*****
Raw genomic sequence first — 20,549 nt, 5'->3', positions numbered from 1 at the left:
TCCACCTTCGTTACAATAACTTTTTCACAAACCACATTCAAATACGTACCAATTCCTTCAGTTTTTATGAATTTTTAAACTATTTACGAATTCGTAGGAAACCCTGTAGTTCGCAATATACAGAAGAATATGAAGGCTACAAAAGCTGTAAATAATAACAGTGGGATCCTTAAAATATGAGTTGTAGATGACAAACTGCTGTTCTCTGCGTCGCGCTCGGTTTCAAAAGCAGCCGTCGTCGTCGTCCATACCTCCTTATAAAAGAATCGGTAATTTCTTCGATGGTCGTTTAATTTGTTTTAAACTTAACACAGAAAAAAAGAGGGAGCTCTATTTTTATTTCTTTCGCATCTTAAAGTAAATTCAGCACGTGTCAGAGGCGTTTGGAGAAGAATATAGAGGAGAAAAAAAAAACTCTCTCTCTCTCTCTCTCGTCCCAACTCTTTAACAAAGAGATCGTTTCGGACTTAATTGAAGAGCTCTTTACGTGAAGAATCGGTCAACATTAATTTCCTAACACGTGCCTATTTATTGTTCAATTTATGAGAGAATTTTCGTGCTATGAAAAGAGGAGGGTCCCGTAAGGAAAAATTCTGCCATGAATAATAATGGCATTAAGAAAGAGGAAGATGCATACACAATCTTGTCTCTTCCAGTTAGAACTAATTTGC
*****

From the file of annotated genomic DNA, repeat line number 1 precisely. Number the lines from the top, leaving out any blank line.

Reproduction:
Raw genomic sequence first — 20,549 nt, 5'->3', positions numbered from 1 at the left: